Lot 308
  • 308

TIFFANY STUDIOS | "Aventurine Lava" Vase from the Collection of Louis Comfort Tiffany

Estimate
25,000 - 35,000 USD
Sold
bidding is closed

Description

  • Tiffany Studios
  • "Aventurine Lava" Vase from the Collection of Louis Comfort Tiffany
  • engraved L.C. Tiffany Favrile 13A-Coll
  • favrile glass
  • 5 3/8  in. (13.7 cm) high
  • circa 1910

Provenance

Collection of Louis Comfort Tiffany, Laurelton Hall, Laurel Hollow, New York
Private Collection
Private Collection, Connecticut
Lillian Nassau, New York
Acquired from the above by the present owner

Catalogue Note

Louis C. Tiffany’s proudest artistic achievement was probably the creation of Favrile glass.  He loved it in all the multitude of ways his companies utilized the material, but none more so than the blown glass vases.  In his 1914 ghost-written autobiography, he claimed that it was these objects, and not his leaded glass windows, that brought him his greatest fame.  Tiffany extolled that the vases were “distinguished by certain remarkable shapes and brilliant and deeply toned colors, usually iridescent like the wings of certain American butterflies, the necks of pigeons and peacocks, the wing-covers of various beetles.”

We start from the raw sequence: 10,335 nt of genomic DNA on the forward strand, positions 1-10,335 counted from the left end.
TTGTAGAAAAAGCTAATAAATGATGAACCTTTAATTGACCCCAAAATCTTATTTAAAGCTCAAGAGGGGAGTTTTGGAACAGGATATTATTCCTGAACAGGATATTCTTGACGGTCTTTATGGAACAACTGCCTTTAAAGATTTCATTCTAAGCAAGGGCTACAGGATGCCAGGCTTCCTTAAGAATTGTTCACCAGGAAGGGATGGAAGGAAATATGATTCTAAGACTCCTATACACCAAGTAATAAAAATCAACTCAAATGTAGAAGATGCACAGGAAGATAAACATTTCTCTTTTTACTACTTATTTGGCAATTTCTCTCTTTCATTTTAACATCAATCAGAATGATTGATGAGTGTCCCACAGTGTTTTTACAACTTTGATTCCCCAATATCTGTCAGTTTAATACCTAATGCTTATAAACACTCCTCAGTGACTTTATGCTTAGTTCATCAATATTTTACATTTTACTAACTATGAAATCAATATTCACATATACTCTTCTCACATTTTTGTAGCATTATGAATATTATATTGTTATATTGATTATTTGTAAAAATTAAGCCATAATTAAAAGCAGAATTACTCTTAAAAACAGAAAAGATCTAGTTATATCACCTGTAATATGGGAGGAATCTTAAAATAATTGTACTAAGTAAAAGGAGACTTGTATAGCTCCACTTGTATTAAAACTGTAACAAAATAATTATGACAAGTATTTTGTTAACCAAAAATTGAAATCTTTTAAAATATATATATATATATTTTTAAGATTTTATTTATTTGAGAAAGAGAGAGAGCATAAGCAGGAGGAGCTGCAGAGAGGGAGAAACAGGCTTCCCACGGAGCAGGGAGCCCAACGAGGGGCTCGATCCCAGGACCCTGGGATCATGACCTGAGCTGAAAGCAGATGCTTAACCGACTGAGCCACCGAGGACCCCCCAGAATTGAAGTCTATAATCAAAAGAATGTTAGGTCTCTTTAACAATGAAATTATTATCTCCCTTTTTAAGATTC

No piece better exemplifies how truly remarkable blown Favrile pieces can be than the Aventurine Lava vase offered here.  The transparent yellow body, of classic proportions and with a gold iridescence, is decorated with an irregularly dripped band of sparkling green aventurine glass in varying thicknesses.  Marvered into the recesses formed by the green overlay are small bits of crushed iridescent gold glass, a decorative technique that is likely unique to this object. 

It is no wonder why Louis C. Tiffany selected this vase to be in his personal collection, as signified by the A-Coll inscription on its base.  It is a breathtakingly beautiful masterpiece, brilliantly conceived and executed.  The vase was recognized as such by Tiffany himself and it is still clearly evident in the approximately 100 years after it was created. 

—Paul Doros
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